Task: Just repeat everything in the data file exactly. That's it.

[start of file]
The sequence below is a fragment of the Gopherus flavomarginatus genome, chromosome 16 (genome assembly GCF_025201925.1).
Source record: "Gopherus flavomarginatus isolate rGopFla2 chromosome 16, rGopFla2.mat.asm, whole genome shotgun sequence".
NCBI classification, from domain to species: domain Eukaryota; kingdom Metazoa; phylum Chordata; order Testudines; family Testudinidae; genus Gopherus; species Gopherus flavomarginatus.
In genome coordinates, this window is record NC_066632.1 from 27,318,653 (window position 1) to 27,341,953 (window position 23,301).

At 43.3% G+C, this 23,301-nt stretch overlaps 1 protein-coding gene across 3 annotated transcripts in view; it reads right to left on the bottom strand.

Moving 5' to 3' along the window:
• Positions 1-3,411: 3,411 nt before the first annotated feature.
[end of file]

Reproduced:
The sequence below is a fragment of the Gopherus flavomarginatus genome, chromosome 16 (genome assembly GCF_025201925.1).
Source record: "Gopherus flavomarginatus isolate rGopFla2 chromosome 16, rGopFla2.mat.asm, whole genome shotgun sequence".
NCBI classification, from domain to species: domain Eukaryota; kingdom Metazoa; phylum Chordata; order Testudines; family Testudinidae; genus Gopherus; species Gopherus flavomarginatus.
In genome coordinates, this window is record NC_066632.1 from 27,318,653 (window position 1) to 27,341,953 (window position 23,301).

At 43.3% G+C, this 23,301-nt stretch overlaps 1 protein-coding gene across 3 annotated transcripts in view; it reads right to left on the bottom strand.

Moving 5' to 3' along the window:
• Positions 1-3,411: 3,411 nt before the first annotated feature.